"Ranking Dread was as much of a myth and enigma as he was a music man and badman. But today he remains the connoisseur’s Dee Jay, admired for his slick style and delivery and compared to other noteworthy DJ’s of the time, can be seen as crucially under-recorded, having only released 4 albums and a handful of singles in his recording career. Born in 1956 in the Kingston slum of Rema, Dread spent his early career divided between being an enforcer for the JLP as well as learning his trade as a toaster on local sound systems. Trouble with the law instigated his move to London where his record… Read more
Thursday, 26 February
**Includes free download code redeemable from the Label.** "In the 1960s Clement ‘Sir Coxsone’ Dodd’s legendary Studio One Records laid down the template for all reggae music, the equivalent of Jamaica’s Motown Records. Artists who launched their careers there comprise an A-Z of the Jamaican music scene - Bob Marley & The Wailers, Burning Spear, Alton Ellis, Ken Boothe, Freddie McGregor, Marcia Griffiths, Horace Andy and many, many more. In the early releases featured here you will find the roots of Studio One’s unique sound - from… Read more
2015 Repress of this Greensleeves classic. Hailing from the late seventies through 1980 originally, this has a state of the art Blackbeard mix from Dennis Bovell, production of the Well Pack Band from Winston Edwards and stands as a convincing album - which goes some way to explain the advanced poularity entire dub sets went on to experience after punk’s early love affair with sufferer’s reggae. The vibes here are good, the titles great and while some of the themes may not be entirely dread, the playing is all high calibre and the one-drop dubs are very well crafted.
*New edition of this classic 1976 Lp for Greensleeves* "Junior Murvin is of course best known for his massive hit from 1976 - `Police and Thieves' with his falsetto vocal, produced by Lee Perry, that was later to be covered by The Clash. But Junior Murvin had more than one string to his bow and was anything but a one-hit wonder. The superb `Muggers in The Street' was originally released in 1984 and produced by Henry "Junjo" Lawes. It was the first of two albums that Greensleeves released by Murvin. The second being the Prince Jammy-produced set `Apartheid' that arrived two years la… Read more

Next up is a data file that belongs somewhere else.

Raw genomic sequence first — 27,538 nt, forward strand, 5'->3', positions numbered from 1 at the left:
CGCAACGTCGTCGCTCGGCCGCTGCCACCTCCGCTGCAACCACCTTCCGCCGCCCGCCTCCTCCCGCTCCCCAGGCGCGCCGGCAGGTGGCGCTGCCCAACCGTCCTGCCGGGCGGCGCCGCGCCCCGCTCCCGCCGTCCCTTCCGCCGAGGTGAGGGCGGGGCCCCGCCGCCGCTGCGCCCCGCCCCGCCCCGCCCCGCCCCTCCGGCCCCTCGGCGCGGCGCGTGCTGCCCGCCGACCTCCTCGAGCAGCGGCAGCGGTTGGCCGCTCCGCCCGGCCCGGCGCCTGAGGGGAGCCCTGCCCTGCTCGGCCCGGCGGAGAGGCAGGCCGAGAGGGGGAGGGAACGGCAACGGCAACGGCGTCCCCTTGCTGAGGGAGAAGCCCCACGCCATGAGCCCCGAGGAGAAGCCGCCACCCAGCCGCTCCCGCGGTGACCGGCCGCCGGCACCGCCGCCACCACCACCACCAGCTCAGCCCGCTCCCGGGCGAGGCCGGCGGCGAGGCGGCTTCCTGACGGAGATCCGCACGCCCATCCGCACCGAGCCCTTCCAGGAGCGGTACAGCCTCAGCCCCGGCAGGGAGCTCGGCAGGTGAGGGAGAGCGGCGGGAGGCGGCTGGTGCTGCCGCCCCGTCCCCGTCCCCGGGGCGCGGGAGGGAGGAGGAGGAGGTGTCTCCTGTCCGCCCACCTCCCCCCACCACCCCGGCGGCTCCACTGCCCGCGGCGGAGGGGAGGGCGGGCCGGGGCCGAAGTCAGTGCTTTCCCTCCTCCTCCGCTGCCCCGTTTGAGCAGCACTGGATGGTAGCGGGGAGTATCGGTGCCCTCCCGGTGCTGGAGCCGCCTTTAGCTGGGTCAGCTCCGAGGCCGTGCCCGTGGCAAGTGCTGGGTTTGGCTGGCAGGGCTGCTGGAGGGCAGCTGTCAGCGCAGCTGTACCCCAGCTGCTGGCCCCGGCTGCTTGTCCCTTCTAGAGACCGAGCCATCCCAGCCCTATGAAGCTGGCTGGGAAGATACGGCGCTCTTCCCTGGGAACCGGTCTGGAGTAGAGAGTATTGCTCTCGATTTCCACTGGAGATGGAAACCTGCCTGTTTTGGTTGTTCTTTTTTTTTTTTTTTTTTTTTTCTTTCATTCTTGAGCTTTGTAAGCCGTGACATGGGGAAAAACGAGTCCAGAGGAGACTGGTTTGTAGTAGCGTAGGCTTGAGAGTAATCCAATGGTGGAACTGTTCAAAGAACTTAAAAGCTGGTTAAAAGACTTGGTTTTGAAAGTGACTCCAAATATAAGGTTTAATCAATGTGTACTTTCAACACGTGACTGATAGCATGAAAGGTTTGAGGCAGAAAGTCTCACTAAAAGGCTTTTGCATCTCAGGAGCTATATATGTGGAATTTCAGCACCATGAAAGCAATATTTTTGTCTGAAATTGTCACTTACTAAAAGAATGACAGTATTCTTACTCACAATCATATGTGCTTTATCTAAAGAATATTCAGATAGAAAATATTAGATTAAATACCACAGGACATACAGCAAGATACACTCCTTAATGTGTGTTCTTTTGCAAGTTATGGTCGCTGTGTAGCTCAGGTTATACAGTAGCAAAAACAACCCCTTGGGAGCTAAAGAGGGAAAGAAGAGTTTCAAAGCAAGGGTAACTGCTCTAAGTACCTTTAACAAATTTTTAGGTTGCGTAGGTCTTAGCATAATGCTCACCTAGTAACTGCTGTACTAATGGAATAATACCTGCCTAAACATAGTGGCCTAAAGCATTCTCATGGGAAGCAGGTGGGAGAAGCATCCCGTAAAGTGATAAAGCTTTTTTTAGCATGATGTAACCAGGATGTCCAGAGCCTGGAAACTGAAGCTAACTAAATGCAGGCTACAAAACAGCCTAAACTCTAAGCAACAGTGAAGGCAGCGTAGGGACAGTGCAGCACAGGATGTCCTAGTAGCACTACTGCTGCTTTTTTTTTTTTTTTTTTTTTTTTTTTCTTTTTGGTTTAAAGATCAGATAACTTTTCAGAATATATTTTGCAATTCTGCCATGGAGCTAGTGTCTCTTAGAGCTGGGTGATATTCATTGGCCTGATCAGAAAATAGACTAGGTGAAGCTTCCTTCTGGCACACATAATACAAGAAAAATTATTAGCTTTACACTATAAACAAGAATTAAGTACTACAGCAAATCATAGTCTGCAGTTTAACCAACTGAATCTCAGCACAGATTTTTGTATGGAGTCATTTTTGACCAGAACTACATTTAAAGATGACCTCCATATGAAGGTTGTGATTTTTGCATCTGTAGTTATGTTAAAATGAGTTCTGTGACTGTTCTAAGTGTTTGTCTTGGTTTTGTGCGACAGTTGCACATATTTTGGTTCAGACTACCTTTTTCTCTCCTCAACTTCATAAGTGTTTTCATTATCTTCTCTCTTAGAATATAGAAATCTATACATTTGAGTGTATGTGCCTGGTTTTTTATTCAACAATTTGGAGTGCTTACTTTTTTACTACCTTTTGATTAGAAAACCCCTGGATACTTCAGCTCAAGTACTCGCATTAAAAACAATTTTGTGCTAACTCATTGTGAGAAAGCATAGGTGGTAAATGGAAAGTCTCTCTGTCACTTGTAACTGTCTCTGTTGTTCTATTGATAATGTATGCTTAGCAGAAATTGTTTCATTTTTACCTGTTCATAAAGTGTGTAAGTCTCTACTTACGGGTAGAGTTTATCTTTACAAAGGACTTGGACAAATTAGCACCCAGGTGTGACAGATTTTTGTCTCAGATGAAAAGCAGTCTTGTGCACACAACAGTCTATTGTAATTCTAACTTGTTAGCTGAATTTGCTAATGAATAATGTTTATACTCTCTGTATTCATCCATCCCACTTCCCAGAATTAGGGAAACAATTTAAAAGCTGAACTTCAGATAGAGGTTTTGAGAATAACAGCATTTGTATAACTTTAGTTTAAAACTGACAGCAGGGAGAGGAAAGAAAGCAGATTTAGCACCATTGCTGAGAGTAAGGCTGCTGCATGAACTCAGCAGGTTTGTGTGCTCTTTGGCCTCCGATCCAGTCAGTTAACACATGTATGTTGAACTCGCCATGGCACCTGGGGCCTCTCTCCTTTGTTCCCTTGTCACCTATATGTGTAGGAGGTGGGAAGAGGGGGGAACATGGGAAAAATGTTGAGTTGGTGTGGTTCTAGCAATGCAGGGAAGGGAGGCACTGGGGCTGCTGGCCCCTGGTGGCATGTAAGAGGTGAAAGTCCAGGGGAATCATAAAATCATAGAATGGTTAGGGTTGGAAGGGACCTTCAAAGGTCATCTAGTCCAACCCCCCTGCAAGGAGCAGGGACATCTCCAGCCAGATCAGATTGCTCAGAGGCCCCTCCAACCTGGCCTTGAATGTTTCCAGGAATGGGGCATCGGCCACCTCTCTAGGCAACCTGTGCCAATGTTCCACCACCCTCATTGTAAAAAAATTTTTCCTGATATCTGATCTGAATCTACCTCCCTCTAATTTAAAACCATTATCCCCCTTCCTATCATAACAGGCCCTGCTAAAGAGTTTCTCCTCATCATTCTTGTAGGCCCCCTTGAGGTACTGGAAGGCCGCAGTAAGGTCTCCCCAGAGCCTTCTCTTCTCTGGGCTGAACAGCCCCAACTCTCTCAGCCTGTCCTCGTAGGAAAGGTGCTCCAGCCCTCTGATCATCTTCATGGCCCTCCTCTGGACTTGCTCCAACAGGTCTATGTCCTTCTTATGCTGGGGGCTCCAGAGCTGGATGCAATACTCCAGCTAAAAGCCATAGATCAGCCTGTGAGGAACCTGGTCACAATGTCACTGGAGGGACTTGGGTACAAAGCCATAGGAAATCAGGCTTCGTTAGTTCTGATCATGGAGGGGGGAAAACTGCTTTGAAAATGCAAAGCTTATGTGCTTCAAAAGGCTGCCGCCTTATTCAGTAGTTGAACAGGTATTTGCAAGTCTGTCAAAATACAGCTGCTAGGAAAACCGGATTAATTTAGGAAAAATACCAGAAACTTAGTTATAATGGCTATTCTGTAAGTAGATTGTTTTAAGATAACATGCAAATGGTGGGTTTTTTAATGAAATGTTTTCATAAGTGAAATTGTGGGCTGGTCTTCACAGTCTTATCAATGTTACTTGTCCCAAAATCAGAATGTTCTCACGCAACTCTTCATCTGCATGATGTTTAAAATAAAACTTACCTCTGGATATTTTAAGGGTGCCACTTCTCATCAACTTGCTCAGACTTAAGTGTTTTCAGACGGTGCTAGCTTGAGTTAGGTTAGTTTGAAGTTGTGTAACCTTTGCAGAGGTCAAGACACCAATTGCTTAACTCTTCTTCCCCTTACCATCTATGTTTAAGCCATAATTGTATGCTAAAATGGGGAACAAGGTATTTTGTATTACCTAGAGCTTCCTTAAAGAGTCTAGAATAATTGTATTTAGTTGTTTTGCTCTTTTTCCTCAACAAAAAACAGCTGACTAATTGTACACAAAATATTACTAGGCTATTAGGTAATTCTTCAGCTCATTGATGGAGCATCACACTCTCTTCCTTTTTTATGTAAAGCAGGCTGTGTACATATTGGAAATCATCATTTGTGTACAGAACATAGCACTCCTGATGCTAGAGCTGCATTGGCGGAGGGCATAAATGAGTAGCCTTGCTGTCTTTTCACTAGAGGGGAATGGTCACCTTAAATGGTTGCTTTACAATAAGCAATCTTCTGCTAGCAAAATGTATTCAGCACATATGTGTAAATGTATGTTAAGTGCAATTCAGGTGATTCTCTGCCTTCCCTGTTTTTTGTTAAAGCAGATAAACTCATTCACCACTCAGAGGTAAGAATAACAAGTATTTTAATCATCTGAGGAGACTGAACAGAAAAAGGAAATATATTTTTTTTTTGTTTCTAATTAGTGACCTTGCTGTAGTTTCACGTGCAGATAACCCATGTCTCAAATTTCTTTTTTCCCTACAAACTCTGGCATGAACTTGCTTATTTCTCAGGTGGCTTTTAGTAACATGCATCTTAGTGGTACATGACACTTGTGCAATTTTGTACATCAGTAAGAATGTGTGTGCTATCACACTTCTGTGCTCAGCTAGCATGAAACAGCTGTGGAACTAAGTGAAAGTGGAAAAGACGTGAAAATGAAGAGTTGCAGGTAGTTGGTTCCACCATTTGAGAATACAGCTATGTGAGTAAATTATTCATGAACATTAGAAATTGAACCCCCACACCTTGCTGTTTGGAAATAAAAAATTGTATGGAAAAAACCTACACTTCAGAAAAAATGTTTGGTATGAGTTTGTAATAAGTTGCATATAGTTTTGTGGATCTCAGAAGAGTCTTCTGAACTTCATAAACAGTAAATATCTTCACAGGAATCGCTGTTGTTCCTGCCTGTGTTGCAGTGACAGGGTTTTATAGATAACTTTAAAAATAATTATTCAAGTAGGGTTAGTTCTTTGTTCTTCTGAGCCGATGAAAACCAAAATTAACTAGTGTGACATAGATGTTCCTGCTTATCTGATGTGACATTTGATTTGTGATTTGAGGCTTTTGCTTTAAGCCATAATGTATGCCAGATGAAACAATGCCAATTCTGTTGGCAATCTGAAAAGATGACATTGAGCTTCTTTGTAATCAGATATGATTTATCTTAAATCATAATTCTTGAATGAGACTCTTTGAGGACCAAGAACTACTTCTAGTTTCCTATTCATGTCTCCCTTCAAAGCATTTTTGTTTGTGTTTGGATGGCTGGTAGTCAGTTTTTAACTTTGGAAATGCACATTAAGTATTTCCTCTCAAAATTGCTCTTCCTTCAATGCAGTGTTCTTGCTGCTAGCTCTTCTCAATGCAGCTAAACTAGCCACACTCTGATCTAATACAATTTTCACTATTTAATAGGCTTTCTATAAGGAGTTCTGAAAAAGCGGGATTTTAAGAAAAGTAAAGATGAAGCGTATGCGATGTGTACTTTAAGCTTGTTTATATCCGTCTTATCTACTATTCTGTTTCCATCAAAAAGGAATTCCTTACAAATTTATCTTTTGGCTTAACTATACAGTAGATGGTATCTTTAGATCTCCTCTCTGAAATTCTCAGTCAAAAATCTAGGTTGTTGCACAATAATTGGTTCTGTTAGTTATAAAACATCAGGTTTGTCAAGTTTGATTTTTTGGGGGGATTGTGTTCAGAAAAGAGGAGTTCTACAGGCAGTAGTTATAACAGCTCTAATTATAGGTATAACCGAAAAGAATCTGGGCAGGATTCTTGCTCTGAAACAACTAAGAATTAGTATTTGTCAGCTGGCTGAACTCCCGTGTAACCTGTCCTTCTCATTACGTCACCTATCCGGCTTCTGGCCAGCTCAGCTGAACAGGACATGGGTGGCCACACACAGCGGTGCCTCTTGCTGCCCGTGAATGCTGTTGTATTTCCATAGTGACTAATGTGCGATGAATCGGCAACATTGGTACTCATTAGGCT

Thursday, 19 February
"This second 7" from the Colonel marks the debut of two wicked young artists straight outta Asher Senator’s school of fast chat in Brixton – Face and Sheenyboo. Recorded on an original Naram riddim with an upful twist, these talented singjays have come up with a soundkilling anthem for the new generation – with the refrain “Dangerous, soundbwoy bite di dust, you haffi deh pon twitter if you waan follow us” sure to resonate over dancehalls across the land! All Colonel Mustard’s 7"s have been fine-tuned to test any soundsystem’s bass bins – and they’re strictly limited pressing, so get in quick or face the wrath of the Colonel!"
"Naram and the Jahtari posse have formed an unlikely alliance with a mysterious gentleman named Colonel Mustard to launch a new label focusing on contemporary music that’s directly inspired by ruffneck 1980s and early 90s dancehall. Operating out of the harsh desert landscapes of Coburgistan, the Colonel is a hard taskmaster, and he’s put Naram and disrupt to work to cook up a trailer load of killer relicks and deadly original riddims. With the Colonel’s impressive sphere of global influence, the riddims are finding their way to some of the wickedest artists from dancehall’s golden era – as w… Read more
Thursday, 12 February
"Admiral Tibet calmly sings about the newly established slavery system and their new wicked tactics on the heavy-weight dancehall rhythm. He showcases his stable vocal techniques with his very own cool and smooth lyric flow to match with this minor coded rhythm. Another crucial song among the Redman catalogue."
"Redman has versioned one of the most popular dancehall rhythm of the 80's, the 'Stalag', to create another unique sound. This track allowed Wayne Palmer to pass to the listeners his tender lyricism with his melancholic melodies. "